A very good example of this is the authoring of Acceptable Use Policies(AUPs) where individual companies set the ground rules for use ofcompany networks including email and web use. This is often an areawhere HR and IT can clash and it has been made more complex recently bythe arrival of so-called Web 2.0 applications such as Facebook, Bebo andYouTube. Their popularity in the workplace has made many AUPs out ofdate. And both IT and HR are under pressure from the top to seetime-wasting and indulgent applications banned. But what are the mainconsiderations for HR?
Often part of the problem is that HR is simply not up to speed with thetype of threats that exist and how sophisticated the attackers havebecome. Apart from targeting consumers through 'phishing' (see box,right), a growing number of criminals know that there is money to bemade from targeting company employees through more sinister means -blackmail, extortion or even cash for company secrets. All can be doneelectronically.
Brian Spector, general manager of the Content Protection Group at dataprotection specialists Workshare, is not complimentary about either ITor HR: "A lot of HR people are floating, with a lack of advice fromother departments. But more than any other, HR should be working withIT. HR professionals should know that employee data is confidential.They, more than any other group, are responsible for regulation but areoften not given the tools to help them in the decision-makingprocess."
Outsourcing and off-shoring data storage is popular among seniormanagement looking to make savings on IT, and increasingly this willinclude the most sensitive data held about company employees - bankdetails, social security numbers, and so on. This data can then bestored off-site. Under the DPA the employer remains the data controllerin an outsourcing situation.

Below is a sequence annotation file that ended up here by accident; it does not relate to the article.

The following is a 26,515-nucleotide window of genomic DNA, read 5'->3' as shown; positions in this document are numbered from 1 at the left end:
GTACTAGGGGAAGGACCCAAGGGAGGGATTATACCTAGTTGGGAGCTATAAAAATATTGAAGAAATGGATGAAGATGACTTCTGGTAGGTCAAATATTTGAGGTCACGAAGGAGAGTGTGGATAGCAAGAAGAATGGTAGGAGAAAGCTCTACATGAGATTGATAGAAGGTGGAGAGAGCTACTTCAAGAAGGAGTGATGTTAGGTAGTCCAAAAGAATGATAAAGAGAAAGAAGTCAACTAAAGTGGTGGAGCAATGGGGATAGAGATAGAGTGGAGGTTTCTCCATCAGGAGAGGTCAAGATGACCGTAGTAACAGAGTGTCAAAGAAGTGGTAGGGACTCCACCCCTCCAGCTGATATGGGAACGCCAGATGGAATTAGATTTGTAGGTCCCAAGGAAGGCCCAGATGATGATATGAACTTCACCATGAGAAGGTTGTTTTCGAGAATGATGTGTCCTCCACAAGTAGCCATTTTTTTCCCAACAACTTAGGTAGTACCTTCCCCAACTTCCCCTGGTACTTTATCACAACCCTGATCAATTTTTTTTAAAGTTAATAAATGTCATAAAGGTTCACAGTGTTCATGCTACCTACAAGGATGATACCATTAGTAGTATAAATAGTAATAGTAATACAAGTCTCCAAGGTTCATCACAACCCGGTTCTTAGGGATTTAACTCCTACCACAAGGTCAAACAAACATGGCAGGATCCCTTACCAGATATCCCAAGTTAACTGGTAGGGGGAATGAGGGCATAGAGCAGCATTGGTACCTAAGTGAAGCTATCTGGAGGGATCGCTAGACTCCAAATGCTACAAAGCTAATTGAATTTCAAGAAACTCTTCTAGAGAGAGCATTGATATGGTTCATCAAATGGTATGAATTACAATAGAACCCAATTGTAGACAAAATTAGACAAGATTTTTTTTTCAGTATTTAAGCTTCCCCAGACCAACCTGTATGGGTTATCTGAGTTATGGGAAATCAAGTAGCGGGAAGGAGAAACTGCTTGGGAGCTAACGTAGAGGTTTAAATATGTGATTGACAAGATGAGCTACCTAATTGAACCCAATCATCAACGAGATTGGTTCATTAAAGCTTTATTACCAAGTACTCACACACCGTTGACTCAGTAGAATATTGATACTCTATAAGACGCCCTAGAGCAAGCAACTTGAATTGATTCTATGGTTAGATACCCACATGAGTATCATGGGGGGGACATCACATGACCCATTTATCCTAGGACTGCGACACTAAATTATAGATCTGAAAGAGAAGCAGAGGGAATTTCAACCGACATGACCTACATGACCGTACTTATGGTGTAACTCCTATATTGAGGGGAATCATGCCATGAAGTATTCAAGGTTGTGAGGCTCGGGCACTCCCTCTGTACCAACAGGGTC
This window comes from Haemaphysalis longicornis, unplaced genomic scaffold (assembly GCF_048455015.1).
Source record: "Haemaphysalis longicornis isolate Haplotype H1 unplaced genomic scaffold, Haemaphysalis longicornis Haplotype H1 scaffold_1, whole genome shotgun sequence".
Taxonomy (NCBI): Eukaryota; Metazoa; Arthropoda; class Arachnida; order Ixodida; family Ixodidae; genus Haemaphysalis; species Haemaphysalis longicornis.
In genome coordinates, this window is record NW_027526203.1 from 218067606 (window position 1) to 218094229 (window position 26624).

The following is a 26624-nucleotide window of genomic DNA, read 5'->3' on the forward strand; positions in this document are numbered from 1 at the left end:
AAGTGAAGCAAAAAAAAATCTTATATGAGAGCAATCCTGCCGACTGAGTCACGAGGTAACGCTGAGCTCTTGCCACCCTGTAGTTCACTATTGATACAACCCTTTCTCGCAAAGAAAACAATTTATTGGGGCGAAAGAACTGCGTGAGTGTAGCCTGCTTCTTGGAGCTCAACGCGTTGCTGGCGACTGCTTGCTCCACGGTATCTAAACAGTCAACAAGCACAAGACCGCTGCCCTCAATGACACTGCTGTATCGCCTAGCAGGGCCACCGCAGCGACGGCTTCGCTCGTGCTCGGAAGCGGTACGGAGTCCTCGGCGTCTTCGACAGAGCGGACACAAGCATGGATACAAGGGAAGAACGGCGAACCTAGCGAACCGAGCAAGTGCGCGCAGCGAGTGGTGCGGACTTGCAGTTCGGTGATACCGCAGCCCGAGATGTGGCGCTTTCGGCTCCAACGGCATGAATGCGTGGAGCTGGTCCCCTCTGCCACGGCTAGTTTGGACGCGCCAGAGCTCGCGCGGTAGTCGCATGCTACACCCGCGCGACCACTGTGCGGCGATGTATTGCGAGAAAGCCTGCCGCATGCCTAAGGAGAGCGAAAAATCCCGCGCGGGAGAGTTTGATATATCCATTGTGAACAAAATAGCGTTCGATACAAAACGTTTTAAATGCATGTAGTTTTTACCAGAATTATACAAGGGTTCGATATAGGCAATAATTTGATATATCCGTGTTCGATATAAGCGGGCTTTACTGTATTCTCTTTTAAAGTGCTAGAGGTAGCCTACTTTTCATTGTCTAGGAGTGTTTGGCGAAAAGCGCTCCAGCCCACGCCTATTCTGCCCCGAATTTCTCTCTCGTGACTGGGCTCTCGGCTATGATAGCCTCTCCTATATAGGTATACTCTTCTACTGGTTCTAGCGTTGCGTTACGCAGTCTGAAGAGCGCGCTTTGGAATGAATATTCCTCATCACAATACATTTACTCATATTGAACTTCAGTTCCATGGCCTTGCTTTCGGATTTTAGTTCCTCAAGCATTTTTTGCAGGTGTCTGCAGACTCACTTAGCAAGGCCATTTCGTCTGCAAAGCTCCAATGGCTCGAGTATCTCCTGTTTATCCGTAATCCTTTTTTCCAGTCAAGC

Bridget Wood, employment law specialist at Blake Lapthorn Tarlo Lyons,explains: "Companies that outsource their HR functions need to ensurenot only that detailed data protection provisions are included in theoutsourcing contract but also that the service provider has a formalsecurity function in place and that quality IT security guidance isobtained in relation to the outsourcing contract. The contract itselfshould ensure all possible technical and organisational measures arethere to protect employees' personal data and also set out theemployer's right to monitor the service provider's compliance with theseobligations."
In short, if your employee records data leaks overseas you are going totake the rap. And it is a real risk. Statistically breaches are likelyto happen more, not less, in the future. This, more than any otherreason makes it a good time to develop an HR/IT strategy for protectingemployee data. It would also be a good way to stay out of court.
- Paul Fisher is editor of SC, the UK's leading IT security magazine
- Over a quarter of UK workers who use PCs at work (26%) copy data ontomobile devices for work at least once per week, posing a real risk ofclient information 'going missing'
- 40% regularly use USB sticks for moving data, potentially withoutawareness of the security threats this poses
- Almost a fifth (18%) reveal their work passwords to at least one otherperson, showing no understanding of the importance of security
- Over a third (35%) say responsibility for IT security is left up tothe individual employee when they are outside the workplace
- Nearly a quarter (21%) of UK workers who use PCs at work say thattheir organisation's security policy is not communicated very well
Source: Dimension Data 2007
KNOW YOUR TERMS
Hacker: Any person who tries to break into a computer system to find andsteal information, most often financial details Malware Term forsoftware written to attack and harm computer systems
PCI DSS (Payment Card Industry Data Security Standard): Developed byleading card schemes to improve storage and security of credit carddetails
Pen tester: A person employed to legitimately test the vulnerability ofa company's systems to hackers
Pharming: Process whereby users are directed to a lookalike boguswebsite used to steal individuals' details
Phishing: An attempt to retrieve individual or bank account details bydirecting individuals to a bogus website that resembles a real bank -see pharming, above
Spyware: An illegal program that captures passwords and other sensitivedata
Trojan: A program that a hacker can use to take control of a computerremotely Worms Computer viruses that can replicate themselves as theypass round the internet
Zombie: A computer that has been taken over and used to commit attackson other systems.